Book Review: The Woman in the Window

Much anticipation was built around the release of A.J. Finn’s debut novel, The Woman in the Window. Dubbed the next Gone Girl the thriller is yet another best-seller focused on the struggles of a mentally-troubled, unstable female protagonist – in this case Anna Fox. Finn (a pseudonym of Dan Mallory’s) has delivered an entertaining quick read that draws from recent titles such as Girl on the Train but also includes storytelling influences from classic films, namely Vertigo and Rear Window.

Direct references to the golden age of cinema, namely Fox’s habit of listing film names in everything she does, wears thin on the reader in the first half of the book. The aim, I presume, is to emphasise the isolation she faces in her agoraphobic state. Alone, Fox is forced to binge-watch classic films and thus experiences everything through that lens. However, because Finn takes a considerable time to set up the main action of the story it seems repetitive and pointless. The first third of the book could have been condensed to a few, well-crafted chapters, I believe.

However, as the action finally starts to unravel and heat up, these references become more brilliantly relevant as Finn draws influences exclusively from these titles. These are seen in the main murder and mystery, but also in subtle dialogue and characterisation. If the reader is a classic film buff like Fox (and presumably Finn himself) then they will find pleasure in the book’s ability to incorporate the best of the greats.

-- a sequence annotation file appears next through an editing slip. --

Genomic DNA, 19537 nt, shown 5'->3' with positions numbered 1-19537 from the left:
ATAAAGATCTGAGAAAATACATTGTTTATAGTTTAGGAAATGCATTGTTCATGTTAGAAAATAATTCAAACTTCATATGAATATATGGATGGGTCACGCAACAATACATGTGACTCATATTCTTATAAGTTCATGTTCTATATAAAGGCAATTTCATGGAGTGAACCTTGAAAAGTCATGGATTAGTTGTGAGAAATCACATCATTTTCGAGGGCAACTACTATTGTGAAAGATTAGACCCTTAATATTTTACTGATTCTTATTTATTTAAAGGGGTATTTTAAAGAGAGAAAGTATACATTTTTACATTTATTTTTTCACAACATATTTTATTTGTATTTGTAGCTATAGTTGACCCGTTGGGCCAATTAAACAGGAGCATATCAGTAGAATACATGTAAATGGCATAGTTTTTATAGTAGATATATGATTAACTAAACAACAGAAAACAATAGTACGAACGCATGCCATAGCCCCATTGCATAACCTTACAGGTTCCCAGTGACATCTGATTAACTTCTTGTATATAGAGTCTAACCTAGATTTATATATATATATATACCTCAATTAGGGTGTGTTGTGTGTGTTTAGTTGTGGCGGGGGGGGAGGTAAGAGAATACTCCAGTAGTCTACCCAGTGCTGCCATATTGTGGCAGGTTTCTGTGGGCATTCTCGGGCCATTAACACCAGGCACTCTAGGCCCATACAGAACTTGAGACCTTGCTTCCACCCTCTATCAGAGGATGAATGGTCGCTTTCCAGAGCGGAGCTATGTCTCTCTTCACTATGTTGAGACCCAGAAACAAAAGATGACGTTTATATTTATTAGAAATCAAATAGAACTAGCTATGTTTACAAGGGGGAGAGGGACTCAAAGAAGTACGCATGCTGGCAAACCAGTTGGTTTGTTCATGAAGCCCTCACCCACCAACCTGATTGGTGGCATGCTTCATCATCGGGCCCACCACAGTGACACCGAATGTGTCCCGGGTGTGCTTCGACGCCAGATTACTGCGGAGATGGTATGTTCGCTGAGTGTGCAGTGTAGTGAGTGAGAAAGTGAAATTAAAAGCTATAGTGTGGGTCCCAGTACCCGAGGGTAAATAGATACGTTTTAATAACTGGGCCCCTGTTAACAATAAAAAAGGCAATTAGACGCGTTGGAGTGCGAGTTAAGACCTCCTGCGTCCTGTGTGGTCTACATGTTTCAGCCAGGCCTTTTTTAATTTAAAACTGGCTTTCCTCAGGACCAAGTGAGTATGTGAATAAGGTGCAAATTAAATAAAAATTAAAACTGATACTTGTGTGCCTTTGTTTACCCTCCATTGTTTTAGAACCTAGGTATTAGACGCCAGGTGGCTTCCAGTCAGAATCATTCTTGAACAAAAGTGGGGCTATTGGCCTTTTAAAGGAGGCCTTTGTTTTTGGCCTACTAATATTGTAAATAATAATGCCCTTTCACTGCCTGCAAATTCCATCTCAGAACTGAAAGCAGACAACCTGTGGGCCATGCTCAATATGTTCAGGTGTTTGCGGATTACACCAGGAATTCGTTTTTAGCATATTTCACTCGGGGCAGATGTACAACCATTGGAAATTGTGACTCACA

As for the twists and turns of this novel, they are predictable, formulaic and a little anti-climactic. They are well-crafted, however, and the reader is enthralled to continue reading, not necessarily because they can’t predict the great reveal but because they want Anna to finally experience it herself. I wanted to finish this novel, not for the mystery, but to see what becomes of Anna at the close. Finn’s focus on Anna’s mental health is important because it draws attention away from the cliche mystery.

The Woman in the Window is a juicy, quick summer read and a well-written debut novel. However, it is forgettable. I feel like I read the same bestselling story every year.

Let me know what you think about this bestseller.

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